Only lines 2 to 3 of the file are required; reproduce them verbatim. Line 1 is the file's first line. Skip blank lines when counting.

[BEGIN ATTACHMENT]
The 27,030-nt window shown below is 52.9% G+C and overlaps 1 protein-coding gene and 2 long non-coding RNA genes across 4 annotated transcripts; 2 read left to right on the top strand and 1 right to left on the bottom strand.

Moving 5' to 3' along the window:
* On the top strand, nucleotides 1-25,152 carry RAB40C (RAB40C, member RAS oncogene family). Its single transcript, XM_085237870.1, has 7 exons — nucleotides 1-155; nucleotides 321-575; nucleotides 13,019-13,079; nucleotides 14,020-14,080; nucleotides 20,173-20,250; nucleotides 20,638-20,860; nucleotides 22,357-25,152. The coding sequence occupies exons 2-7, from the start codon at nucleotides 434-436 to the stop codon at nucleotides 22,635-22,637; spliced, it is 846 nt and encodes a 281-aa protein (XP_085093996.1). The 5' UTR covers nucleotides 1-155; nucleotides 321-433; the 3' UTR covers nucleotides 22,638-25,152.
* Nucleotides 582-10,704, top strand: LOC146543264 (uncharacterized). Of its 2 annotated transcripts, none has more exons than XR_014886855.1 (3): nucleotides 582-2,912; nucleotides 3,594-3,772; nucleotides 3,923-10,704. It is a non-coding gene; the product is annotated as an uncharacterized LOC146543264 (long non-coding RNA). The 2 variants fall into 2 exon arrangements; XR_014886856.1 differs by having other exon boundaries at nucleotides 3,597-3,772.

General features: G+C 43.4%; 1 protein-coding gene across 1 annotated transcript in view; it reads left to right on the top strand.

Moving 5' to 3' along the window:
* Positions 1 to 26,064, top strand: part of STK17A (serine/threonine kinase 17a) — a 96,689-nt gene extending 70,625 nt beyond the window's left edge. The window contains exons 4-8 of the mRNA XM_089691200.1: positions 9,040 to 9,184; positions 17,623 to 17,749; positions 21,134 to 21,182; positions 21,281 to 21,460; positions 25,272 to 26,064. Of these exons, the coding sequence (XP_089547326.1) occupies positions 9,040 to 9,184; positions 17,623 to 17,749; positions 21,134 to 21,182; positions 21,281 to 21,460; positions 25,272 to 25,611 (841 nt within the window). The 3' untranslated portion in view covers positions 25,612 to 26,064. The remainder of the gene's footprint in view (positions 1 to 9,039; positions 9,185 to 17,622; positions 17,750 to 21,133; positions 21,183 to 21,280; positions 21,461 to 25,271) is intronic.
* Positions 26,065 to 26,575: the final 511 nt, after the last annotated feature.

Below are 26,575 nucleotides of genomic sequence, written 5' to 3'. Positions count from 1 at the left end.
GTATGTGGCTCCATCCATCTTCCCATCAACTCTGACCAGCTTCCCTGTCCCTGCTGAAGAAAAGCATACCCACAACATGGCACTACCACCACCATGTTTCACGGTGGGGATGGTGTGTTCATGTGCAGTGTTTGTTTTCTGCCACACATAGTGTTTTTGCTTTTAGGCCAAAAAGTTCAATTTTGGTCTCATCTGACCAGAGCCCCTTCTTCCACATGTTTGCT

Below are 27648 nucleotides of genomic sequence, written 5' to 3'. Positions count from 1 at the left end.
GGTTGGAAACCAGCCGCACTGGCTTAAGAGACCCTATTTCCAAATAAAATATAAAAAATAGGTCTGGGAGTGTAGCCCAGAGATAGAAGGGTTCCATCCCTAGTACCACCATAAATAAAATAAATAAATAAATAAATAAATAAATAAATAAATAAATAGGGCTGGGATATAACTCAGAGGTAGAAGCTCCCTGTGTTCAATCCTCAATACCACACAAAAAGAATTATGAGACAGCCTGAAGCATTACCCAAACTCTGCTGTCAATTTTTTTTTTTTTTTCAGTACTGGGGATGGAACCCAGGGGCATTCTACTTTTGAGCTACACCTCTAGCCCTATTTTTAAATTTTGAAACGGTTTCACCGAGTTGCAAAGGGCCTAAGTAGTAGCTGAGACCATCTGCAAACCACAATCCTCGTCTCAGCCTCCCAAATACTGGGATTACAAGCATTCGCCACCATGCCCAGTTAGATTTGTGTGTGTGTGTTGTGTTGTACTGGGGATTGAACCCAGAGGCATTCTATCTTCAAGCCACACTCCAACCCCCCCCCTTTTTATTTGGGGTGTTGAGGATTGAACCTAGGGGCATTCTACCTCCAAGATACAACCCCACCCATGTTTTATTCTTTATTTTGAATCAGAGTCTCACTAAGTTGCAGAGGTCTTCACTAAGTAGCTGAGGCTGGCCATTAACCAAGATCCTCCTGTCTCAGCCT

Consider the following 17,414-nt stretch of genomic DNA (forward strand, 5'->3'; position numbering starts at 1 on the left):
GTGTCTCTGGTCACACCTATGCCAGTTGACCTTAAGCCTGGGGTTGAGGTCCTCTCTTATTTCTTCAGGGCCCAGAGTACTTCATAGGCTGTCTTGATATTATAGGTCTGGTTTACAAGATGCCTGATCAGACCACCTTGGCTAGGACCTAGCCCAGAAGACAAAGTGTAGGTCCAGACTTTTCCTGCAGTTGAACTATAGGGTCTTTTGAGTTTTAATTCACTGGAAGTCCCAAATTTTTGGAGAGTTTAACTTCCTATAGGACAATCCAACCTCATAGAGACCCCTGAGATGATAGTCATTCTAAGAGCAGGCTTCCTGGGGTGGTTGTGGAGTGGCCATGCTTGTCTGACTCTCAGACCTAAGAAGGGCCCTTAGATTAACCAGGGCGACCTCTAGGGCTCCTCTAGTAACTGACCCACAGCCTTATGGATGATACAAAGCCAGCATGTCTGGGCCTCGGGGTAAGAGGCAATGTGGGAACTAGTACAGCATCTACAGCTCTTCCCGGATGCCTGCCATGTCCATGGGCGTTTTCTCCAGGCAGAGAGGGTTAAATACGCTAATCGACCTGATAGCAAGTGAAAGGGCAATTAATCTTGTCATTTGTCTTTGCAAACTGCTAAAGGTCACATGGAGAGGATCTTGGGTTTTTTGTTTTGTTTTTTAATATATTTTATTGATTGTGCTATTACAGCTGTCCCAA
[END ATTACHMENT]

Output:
Moving 5' to 3' along the window:
* On the top strand, nucleotides 1-25,152 carry RAB40C (RAB40C, member RAS oncogene family). Its single transcript, XM_085237870.1, has 7 exons — nucleotides 1-155; nucleotides 321-575; nucleotides 13,019-13,079; nucleotides 14,020-14,080; nucleotides 20,173-20,250; nucleotides 20,638-20,860; nucleotides 22,357-25,152. The coding sequence occupies exons 2-7, from the start codon at nucleotides 434-436 to the stop codon at nucleotides 22,635-22,637; spliced, it is 846 nt and encodes a 281-aa protein (XP_085093996.1). The 5' UTR covers nucleotides 1-155; nucleotides 321-433; the 3' UTR covers nucleotides 22,638-25,152.